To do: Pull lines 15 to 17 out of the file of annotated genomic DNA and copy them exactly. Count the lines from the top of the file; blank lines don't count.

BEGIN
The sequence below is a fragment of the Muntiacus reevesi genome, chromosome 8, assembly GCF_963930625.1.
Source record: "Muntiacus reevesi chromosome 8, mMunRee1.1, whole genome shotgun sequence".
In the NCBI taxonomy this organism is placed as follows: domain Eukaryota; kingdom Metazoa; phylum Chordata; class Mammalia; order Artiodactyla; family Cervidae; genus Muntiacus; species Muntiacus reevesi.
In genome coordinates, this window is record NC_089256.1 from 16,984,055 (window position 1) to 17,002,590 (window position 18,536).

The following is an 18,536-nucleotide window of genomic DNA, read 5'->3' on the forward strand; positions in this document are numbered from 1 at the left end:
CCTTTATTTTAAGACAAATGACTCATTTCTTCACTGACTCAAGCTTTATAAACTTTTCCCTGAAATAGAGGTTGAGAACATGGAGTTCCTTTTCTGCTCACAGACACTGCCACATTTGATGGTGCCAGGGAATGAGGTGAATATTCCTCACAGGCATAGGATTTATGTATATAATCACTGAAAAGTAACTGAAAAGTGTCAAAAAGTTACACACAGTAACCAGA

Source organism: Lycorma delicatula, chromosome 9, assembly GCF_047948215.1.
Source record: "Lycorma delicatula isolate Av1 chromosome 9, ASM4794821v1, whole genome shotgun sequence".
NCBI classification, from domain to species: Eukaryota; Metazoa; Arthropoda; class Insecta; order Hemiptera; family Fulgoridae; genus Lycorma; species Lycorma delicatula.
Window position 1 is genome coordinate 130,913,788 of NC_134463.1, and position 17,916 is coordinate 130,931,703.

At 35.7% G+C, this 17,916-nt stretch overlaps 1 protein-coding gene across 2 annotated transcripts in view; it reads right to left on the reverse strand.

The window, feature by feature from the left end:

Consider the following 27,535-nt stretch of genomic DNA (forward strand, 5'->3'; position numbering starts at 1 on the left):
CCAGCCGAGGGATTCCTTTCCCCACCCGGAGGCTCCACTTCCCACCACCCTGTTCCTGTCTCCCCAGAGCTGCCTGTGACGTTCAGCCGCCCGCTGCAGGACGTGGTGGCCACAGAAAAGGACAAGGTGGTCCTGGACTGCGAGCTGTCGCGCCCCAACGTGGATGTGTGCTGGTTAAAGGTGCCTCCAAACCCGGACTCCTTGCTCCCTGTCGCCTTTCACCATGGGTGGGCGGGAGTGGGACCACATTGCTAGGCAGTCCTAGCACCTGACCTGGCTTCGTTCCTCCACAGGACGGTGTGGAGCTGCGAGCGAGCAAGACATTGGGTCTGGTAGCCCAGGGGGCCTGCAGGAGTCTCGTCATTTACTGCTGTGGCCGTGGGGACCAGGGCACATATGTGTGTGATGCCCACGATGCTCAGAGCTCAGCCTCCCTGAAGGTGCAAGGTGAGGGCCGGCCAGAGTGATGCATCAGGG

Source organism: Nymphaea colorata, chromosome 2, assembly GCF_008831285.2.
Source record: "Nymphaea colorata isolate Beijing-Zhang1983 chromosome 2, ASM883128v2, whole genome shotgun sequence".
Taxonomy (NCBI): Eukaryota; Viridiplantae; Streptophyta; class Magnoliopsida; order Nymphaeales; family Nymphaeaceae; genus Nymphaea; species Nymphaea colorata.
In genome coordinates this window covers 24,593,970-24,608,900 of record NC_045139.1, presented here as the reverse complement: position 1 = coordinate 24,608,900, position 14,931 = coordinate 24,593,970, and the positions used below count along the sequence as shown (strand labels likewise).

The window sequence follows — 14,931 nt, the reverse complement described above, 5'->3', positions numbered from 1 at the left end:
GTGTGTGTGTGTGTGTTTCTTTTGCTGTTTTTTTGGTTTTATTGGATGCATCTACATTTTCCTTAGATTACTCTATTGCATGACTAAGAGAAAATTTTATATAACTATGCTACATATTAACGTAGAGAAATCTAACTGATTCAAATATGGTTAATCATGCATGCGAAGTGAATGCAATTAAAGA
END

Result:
Source organism: Nymphaea colorata, chromosome 2, assembly GCF_008831285.2.
Source record: "Nymphaea colorata isolate Beijing-Zhang1983 chromosome 2, ASM883128v2, whole genome shotgun sequence".
Taxonomy (NCBI): Eukaryota; Viridiplantae; Streptophyta; class Magnoliopsida; order Nymphaeales; family Nymphaeaceae; genus Nymphaea; species Nymphaea colorata.